When the rains finally came to the 37th annual Jazz and Heritage Festival in New Orleans - as they will do at least once during the two-weekend event - Big Chief Bo Dollis and the Wild Magnolias, aka, the Mardi Gras Indians, wearing the most ornate, most outrageous feathered costumes you’ll ever live to see, just finished their set, a robust and spirited hour especially since Big Chief Bo, singing in his 37th Jazzfest and wearing a new suit as he does for every Jazzfest, had just got out of the hospital.
The rain was coming hard, almost like hail, at a wicked angle from a glowering sky, but no one moved. No one panicked. We knew it would blow over soon.
With no umbrella, no nearby covering, I did what everyone else did who forgot to bring a rain outfit. I took my folded chair and held it over my head.
“Aren’t we something?” said the woman named Greg standing next to me, a grin as wide as the oyster po’boy we had downed the night before at a bar outside the Fairgrounds, which houses the event. “Isn’t this the best?”
By the time the venerable and popular Irma Thomas came on stage, Greg, my new best friend, instead of offering a beer or a smoke, like many others in this joyous crowd, where I did not witness one confrontation, one act of aggression, was drawing diagrams, talking topography and showing me why the Ninth Ward didn’t have a chance when the levees broke.
She wasn’t wearing a Katrina-related T-shirt but others were. Eight months later, there’s still trash, still tacked signs for roofers, still tick-tack-toe images of coded numbers and letters chalked on front doors, still sentiment, strong sentiment.
“Make levees, not war” is popular - in English and Yiddish (“Makht gut levees, nischt milkhomos”).
“FEMA,” reads another shirt. “Find Every Mexican Available.”
Not too far away are signs offering Spanish lessons. Spanish is big.
Spanish is important. So are Mexicans. In future visits, I’ll be looking for new Mexican-Cajun restaurants, new skin hues of Latin-African-American-Caucasian marriages, new saffron pork po-boys.
“OPRAHHELPUS,” read another hand-penned sign, modest but effective.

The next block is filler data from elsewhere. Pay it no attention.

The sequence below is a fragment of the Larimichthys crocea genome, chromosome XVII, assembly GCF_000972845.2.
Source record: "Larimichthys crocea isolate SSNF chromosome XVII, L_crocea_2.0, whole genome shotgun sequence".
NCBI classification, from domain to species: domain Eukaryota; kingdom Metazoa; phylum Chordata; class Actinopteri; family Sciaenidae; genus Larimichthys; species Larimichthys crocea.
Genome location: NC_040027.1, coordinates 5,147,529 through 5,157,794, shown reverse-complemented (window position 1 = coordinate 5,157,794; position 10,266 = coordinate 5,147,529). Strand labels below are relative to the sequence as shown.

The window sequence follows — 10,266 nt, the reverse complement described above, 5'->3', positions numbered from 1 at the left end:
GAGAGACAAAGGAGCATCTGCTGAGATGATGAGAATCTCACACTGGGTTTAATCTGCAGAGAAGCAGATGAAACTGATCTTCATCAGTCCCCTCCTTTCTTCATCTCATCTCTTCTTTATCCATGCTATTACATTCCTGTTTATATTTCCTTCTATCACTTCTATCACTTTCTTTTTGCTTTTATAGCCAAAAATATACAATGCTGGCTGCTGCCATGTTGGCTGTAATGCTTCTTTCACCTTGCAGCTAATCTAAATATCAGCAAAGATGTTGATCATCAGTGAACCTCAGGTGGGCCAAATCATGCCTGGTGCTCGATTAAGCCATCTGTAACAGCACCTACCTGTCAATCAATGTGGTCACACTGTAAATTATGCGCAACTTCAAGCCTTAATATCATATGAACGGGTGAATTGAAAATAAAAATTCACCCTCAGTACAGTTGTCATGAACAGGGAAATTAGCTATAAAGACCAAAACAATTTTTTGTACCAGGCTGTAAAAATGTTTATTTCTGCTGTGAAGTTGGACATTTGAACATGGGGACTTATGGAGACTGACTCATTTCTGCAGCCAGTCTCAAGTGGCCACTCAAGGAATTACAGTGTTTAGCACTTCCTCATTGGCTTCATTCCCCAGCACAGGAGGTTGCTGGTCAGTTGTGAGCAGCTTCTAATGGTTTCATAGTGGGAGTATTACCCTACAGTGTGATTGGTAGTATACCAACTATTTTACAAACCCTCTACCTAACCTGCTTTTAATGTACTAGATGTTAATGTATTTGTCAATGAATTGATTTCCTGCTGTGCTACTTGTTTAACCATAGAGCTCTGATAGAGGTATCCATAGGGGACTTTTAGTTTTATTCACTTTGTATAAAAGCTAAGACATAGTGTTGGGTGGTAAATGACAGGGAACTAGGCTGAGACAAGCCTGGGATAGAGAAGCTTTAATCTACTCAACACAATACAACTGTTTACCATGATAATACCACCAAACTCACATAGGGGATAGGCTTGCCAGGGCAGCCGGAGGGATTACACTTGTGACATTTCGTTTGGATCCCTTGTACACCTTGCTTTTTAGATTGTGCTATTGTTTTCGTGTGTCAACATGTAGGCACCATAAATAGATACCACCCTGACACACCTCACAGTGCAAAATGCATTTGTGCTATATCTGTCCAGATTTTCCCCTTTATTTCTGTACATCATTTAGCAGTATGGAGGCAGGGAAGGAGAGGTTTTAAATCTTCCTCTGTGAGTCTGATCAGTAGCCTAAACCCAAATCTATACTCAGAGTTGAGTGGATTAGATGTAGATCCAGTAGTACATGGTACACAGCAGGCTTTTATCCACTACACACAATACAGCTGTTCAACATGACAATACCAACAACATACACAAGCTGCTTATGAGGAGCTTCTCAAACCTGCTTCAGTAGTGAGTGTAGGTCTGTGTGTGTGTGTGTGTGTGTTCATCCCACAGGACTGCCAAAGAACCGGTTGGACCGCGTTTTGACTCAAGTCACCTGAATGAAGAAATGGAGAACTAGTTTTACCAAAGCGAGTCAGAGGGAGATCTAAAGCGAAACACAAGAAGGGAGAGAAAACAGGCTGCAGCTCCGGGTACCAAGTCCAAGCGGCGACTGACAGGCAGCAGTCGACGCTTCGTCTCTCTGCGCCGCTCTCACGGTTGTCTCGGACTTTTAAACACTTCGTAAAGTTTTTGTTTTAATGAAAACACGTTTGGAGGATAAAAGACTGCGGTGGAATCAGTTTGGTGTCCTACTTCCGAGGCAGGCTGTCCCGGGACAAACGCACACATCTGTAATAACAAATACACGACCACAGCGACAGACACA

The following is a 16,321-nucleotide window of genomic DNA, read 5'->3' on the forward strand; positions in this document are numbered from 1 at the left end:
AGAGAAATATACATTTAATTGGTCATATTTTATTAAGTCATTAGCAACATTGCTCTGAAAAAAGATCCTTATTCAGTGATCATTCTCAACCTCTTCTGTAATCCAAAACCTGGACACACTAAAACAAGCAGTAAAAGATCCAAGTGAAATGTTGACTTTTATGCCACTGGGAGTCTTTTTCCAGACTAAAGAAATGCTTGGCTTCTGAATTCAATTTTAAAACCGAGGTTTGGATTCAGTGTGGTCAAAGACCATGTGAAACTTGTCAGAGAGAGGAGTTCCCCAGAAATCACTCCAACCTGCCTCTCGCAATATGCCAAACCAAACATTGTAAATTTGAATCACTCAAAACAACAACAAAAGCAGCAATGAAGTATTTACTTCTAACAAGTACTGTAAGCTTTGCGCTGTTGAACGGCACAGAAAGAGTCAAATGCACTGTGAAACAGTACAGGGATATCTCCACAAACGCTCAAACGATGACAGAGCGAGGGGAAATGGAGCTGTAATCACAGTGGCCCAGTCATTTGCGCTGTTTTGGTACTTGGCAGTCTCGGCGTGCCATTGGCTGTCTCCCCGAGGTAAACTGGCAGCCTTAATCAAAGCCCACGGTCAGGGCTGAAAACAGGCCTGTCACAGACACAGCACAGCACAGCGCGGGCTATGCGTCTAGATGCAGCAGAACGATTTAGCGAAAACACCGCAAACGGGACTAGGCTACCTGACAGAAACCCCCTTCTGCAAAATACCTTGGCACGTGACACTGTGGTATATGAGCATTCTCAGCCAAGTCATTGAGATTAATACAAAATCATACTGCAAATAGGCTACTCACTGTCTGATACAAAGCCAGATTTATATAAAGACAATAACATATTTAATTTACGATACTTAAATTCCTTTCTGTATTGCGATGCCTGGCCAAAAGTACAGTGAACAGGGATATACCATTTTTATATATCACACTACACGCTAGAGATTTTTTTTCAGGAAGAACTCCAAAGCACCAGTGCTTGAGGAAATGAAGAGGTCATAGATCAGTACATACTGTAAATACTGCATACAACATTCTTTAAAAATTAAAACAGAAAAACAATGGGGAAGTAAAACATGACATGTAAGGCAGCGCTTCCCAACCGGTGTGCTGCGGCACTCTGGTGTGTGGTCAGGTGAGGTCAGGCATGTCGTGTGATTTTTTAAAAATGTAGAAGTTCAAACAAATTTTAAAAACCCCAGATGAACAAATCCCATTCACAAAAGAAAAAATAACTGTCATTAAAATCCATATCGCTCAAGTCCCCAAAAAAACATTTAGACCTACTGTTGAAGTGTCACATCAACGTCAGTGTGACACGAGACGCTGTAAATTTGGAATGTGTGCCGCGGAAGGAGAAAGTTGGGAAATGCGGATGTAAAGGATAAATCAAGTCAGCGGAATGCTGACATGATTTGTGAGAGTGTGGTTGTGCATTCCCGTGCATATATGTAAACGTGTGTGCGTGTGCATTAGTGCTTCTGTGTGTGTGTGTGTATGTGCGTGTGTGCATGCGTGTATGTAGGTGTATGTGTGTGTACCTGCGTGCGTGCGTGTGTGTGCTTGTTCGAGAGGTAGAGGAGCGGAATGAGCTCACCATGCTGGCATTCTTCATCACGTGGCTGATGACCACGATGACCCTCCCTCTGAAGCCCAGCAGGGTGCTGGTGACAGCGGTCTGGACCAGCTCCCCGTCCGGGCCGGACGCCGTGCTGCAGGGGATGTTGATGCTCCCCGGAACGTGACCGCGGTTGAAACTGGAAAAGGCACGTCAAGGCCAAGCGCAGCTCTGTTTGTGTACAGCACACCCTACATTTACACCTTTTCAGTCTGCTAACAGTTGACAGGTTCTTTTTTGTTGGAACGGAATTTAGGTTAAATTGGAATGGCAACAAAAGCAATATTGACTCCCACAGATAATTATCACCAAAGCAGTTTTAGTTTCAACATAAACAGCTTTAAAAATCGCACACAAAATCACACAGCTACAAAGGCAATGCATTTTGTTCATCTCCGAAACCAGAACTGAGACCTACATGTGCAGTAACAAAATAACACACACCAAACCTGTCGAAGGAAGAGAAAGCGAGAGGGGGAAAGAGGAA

But for all the emotion toward FEMA, the insurance companies, all the soggy sofas and piles of new plaster from people who have just returned to town, all the shotgun houses waiting to be gutted or bulldozed, all the estimated seven million tons of trash waiting to be picked up and deposited - now it looks as if the designated landfill is near the Vietnamese community, where a seven-story landfill is planned - there is the music.
The night before Jazzfest we roll into town around 10, venture into the French Quarter, find a parking space (from then on we rent bikes) and fall into The Spotted Calf on Frenchmen Street, where most of the clubs seem to cluster.
These are not fancy clubs. The paint is peeling. There is no charge to get in. Most people stand eyeball-to-eyeball with the musicians. You walk in and out with a drink in hand. What a concept.
At The Spotted Calf we hear a Gypsy jazz band, Vavaroom. That night I buy the band’s CD and leave a $5 tip to the bartender. It only seemed right.
There is no explaining New Orleans. Post-Katrina, it’s different yet the same. I feel aquiver when we drive in and smell the fragrant yet moldy air. We are nearly below sea level, after all. Something makes me nervous. The possibilities. The past.
In Roy Blount Jr.’s excellent book, Feet on the Street, he writes, “In New Orleans, craps, cafe au lait, and the cocktail were invented, and the following were introduced to America: cocaine, tomato sauce, the free lunch. A New Orleans’s invention made sugar a common household item.”
“New Orleans,” he continues, “is where Walt Whitman (he said) first tasted sin, where Abraham Lincoln got his first full sense of the scope and the primary shame of the nation.”
Add Jazzfest to the list of firsts and bests. Picture this; Ten venues, each with five to six acts, one following the other,very little bleeding of sound. All day. The Fairgrounds, which still hosts racing, is huge. The grass and outer track are soft and easy to walk on. The food is local, softshell crab po’boys, crawfish Monica, curry chicken patties, andouille gumbo. The security on the way in is a quick glance, a hand waving you on.
The acts are set but it’s the unexpected that excites. At Little Feat, Jimmy Buffet takes the stage. For Paul Simon, Alan Toussaint sits at the piano.
Waiting in line for a second crawfish Monica, I ask to borrow a man’s phone. He’s the tuba player for the Rebirth Brass Band.
And when I leave Paul Simon for the drive home, my new friend Greg hands me a hardcover book, “Time and Place in New Orleans” by Richard Campanella.
“Take this and read it,” she said. “I want you to have it.”
They’re generous to a fault, these people. They know the meaning of joy. They love their city.
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